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Antenna installation stress issues

Antenna installation stress issues

Antenna installation stress issues

(OP)
Hi,

This is a follow on to thread2-122412: doubler damage tolerance analysis.

I am installing a SATCOM antenna on the top fuselage of a pressurized commercial jet. I am relatively new to this field, and have the following questions that I hope the experts can advise me on:

1. The doubler used to reinforce the skin, shown in the Eastin report attached by SparWeb in the abovementioned post, seems to be in the middle of the skin panel, not picking up on frames/stringers. Is this to avoid picking up global loading from these items? What will this sudden increase in stiffness do to the pressurized panel when it flexes?

2. Also, what about the out-of-plane loads induced by suction pressure on the radar assembly? This can be quite large, for example for a passenger jet travelling at altitude, and using the formula F= 0.5 x rho x v^2 x Cd x S. These out-of-plane loads are now being reacted in bending by the skin/doubler combo via an ineffective load path. In your experience, did such 'flat-ish' SATCOM doublers require more backup structure than a 'simple' doubler?

3. I was thinking of installing local intercostals between stringers to take the out-of-plane loads. I'm concerned however about the stiffness of such a structure. How will this affect the pressurized skin; will it act as a mini frame, splitting the pressurized panel in half, or will it just flex with the skin?

Looking forward to your responses.

RE: Antenna installation stress issues

Hi Steve,

1)
Eastin only provides the basics with simplified examples. Combining the doubler with the stringer or frame, or spanning 2 bays, would obviously complicate the load paths.

2)
Out of plane loads must be considered. Have you read FAR 25.571? There are specific requirements. There is also some information about them in the Eastin presentation.

3)
They are needed for some types of antennas, not needed for others. Your first place of investigation is always on the aircraft itself. What did the OEM do when they installed similar types of antennas on the subject aircraft?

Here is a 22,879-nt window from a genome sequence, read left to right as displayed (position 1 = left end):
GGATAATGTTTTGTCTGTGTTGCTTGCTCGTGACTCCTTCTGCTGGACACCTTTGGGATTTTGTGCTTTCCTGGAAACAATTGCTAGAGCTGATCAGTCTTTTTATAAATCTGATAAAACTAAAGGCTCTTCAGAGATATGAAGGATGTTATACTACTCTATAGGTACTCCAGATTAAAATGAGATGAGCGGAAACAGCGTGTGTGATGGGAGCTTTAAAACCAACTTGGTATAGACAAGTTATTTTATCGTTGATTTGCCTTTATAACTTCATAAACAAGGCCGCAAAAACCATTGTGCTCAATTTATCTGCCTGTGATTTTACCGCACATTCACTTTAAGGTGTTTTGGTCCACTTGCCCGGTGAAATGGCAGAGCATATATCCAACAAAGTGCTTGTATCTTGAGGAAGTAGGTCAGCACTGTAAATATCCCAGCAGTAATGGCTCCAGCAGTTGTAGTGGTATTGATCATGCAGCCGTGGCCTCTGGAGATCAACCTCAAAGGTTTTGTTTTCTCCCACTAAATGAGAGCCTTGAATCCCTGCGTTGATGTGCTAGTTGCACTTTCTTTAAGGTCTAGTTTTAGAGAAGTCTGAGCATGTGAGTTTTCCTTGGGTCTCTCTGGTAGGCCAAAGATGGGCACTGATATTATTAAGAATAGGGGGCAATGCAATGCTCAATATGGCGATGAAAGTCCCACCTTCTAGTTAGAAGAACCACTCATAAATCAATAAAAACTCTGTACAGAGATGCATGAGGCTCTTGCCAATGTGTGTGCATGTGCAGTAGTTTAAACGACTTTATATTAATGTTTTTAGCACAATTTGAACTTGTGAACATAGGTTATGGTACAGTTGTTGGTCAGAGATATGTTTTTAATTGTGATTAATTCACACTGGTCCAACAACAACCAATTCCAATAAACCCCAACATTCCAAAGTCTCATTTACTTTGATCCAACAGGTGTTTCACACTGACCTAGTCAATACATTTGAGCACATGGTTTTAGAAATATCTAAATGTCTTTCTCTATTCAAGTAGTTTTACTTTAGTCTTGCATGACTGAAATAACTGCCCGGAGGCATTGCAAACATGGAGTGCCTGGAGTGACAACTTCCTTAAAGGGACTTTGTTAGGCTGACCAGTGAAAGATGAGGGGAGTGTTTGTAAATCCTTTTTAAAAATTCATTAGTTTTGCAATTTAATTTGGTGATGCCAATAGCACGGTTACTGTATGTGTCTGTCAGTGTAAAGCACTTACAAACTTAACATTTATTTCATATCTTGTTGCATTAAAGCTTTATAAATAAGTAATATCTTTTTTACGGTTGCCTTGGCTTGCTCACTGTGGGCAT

Quote (SteveAero)

2. Also, what about the out-of-plane loads induced by suction pressure on the radar assembly? This can be quite large, for example for a passenger jet travelling at altitude, and using the formula F= 0.5 x rho x v^2 x Cd x S. These out-of-plane loads are now being reacted in bending by the skin/doubler combo via an ineffective load path. In your experience, did such 'flat-ish' SATCOM doublers require more backup structure than a 'simple' doubler?
{emphasis added in red}

In your questions above, you have referred to SATCOM antennas and RADAR antennas. These are different species of animal. They must be treated differently.

No one believes the theory except the one who developed it. Everyone believes the experiment except the one who ran it.
STF

RE: Antenna installation stress issues

my 2c …

1) There are two schools for dblr design … those that pick up the surrounding elements (stringers, frames) and those that don't. If you don't pickup these then you need to consider the secondary bending in the skin, due to the load transfer into the dblr. For typical structure this can be something like 40% of hoop stress. If you pick-up these elements, then the stiffness of these elements is such that secondary bending is mitigated. If you pick up these elements then you should think about their "day job" .. the loads they carry during normal flight, and the impact your doubler will have on these (my opinion is this is minimal, as these structures aren't designed for anything near Ftu. If you pick up these elements you will need to NDI the dblr perimeter … usually not a big deal as you should be able to find a repair dblr inspection that does the same job. If you don't then it's either external NDI of an internal visual inspection (removing interior components). For me the secondary bending issue is the biggest concern.

2) yes, you need to include the effect of external suction of the dblr. Adding it to the cabin pressure (in calculating hoop stress) is conservative.

3) If it a low profile antenna you shouldn't need much internal reinforcement. If it a VHF blade you should IMO use a U-channel to beam the loads to the frames.

There are many other issues you haven't asked about …

a) internal or external dblr ?
b) vibration and buffet ? obviously not much of a problem for low profile antennas.
c) loads ? In my experience aero and inertia loads are usually trivial. To create a structure free from vibration and buffet, I use an abuse load of 200 lbs (call it limit if you want to be more conservative).
d) fuselage penetrations ? you need to be careful of penetrations in the pressure cabin … to prevent moisture getting between the skin and the dblr we put a ring of rivets coles (2D) from the edge of the penetration.
e) effective load transfer rivets … count on having two rows of rivets around the perimeter for load transfer.
f) dblr thickness …

another day in paradise, or is paradise one day closer ?

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